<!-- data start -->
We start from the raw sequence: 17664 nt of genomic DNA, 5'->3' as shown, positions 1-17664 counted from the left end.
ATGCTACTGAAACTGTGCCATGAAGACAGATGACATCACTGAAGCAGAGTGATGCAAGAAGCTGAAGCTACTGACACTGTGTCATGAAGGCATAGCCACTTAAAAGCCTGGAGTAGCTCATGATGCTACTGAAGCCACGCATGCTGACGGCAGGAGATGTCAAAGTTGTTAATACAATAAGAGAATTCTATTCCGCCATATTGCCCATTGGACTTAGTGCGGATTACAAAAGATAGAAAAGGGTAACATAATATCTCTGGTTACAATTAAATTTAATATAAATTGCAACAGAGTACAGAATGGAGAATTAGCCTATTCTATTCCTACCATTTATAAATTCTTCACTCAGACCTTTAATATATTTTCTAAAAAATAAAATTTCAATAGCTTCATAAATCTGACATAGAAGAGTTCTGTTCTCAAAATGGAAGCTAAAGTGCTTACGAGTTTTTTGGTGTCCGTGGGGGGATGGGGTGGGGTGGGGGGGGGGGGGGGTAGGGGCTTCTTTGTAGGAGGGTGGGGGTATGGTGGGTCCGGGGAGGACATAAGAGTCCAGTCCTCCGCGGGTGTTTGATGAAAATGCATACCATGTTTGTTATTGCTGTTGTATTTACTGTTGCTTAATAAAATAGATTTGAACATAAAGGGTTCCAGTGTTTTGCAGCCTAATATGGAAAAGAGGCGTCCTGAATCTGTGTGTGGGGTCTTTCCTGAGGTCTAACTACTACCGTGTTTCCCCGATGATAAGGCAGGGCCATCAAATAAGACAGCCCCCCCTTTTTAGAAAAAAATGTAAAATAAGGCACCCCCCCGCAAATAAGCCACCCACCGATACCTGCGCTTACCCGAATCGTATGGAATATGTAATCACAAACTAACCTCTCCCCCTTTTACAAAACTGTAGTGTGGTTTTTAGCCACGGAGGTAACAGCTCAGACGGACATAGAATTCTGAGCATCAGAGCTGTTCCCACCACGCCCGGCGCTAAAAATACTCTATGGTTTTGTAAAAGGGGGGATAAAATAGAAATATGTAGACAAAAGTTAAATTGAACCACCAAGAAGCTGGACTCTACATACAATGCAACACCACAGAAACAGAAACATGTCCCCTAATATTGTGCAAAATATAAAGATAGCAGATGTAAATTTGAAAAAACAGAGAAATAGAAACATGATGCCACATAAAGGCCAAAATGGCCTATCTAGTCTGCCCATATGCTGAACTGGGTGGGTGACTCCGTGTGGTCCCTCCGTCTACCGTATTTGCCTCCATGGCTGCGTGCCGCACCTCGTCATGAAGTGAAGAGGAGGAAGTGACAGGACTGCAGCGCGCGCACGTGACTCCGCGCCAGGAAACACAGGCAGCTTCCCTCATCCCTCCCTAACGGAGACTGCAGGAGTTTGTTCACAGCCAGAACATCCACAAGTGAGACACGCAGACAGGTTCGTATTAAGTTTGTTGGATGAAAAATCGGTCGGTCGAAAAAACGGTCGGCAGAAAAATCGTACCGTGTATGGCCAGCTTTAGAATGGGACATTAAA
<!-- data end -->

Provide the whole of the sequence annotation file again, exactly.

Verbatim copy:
We start from the raw sequence: 17664 nt of genomic DNA, 5'->3' as shown, positions 1-17664 counted from the left end.
ATGCTACTGAAACTGTGCCATGAAGACAGATGACATCACTGAAGCAGAGTGATGCAAGAAGCTGAAGCTACTGACACTGTGTCATGAAGGCATAGCCACTTAAAAGCCTGGAGTAGCTCATGATGCTACTGAAGCCACGCATGCTGACGGCAGGAGATGTCAAAGTTGTTAATACAATAAGAGAATTCTATTCCGCCATATTGCCCATTGGACTTAGTGCGGATTACAAAAGATAGAAAAGGGTAACATAATATCTCTGGTTACAATTAAATTTAATATAAATTGCAACAGAGTACAGAATGGAGAATTAGCCTATTCTATTCCTACCATTTATAAATTCTTCACTCAGACCTTTAATATATTTTCTAAAAAATAAAATTTCAATAGCTTCATAAATCTGACATAGAAGAGTTCTGTTCTCAAAATGGAAGCTAAAGTGCTTACGAGTTTTTTGGTGTCCGTGGGGGGATGGGGTGGGGTGGGGGGGGGGGGGGGTAGGGGCTTCTTTGTAGGAGGGTGGGGGTATGGTGGGTCCGGGGAGGACATAAGAGTCCAGTCCTCCGCGGGTGTTTGATGAAAATGCATACCATGTTTGTTATTGCTGTTGTATTTACTGTTGCTTAATAAAATAGATTTGAACATAAAGGGTTCCAGTGTTTTGCAGCCTAATATGGAAAAGAGGCGTCCTGAATCTGTGTGTGGGGTCTTTCCTGAGGTCTAACTACTACCGTGTTTCCCCGATGATAAGGCAGGGCCATCAAATAAGACAGCCCCCCCTTTTTAGAAAAAAATGTAAAATAAGGCACCCCCCCGCAAATAAGCCACCCACCGATACCTGCGCTTACCCGAATCGTATGGAATATGTAATCACAAACTAACCTCTCCCCCTTTTACAAAACTGTAGTGTGGTTTTTAGCCACGGAGGTAACAGCTCAGACGGACATAGAATTCTGAGCATCAGAGCTGTTCCCACCACGCCCGGCGCTAAAAATACTCTATGGTTTTGTAAAAGGGGGGATAAAATAGAAATATGTAGACAAAAGTTAAATTGAACCACCAAGAAGCTGGACTCTACATACAATGCAACACCACAGAAACAGAAACATGTCCCCTAATATTGTGCAAAATATAAAGATAGCAGATGTAAATTTGAAAAAACAGAGAAATAGAAACATGATGCCACATAAAGGCCAAAATGGCCTATCTAGTCTGCCCATATGCTGAACTGGGTGGGTGACTCCGTGTGGTCCCTCCGTCTACCGTATTTGCCTCCATGGCTGCGTGCCGCACCTCGTCATGAAGTGAAGAGGAGGAAGTGACAGGACTGCAGCGCGCGCACGTGACTCCGCGCCAGGAAACACAGGCAGCTTCCCTCATCCCTCCCTAACGGAGACTGCAGGAGTTTGTTCACAGCCAGAACATCCACAAGTGAGACACGCAGACAGGTTCGTATTAAGTTTGTTGGATGAAAAATCGGTCGGTCGAAAAAACGGTCGGCAGAAAAATCGTACCGTGTATGGCCAGCTTTAGAATGGGACATTAAA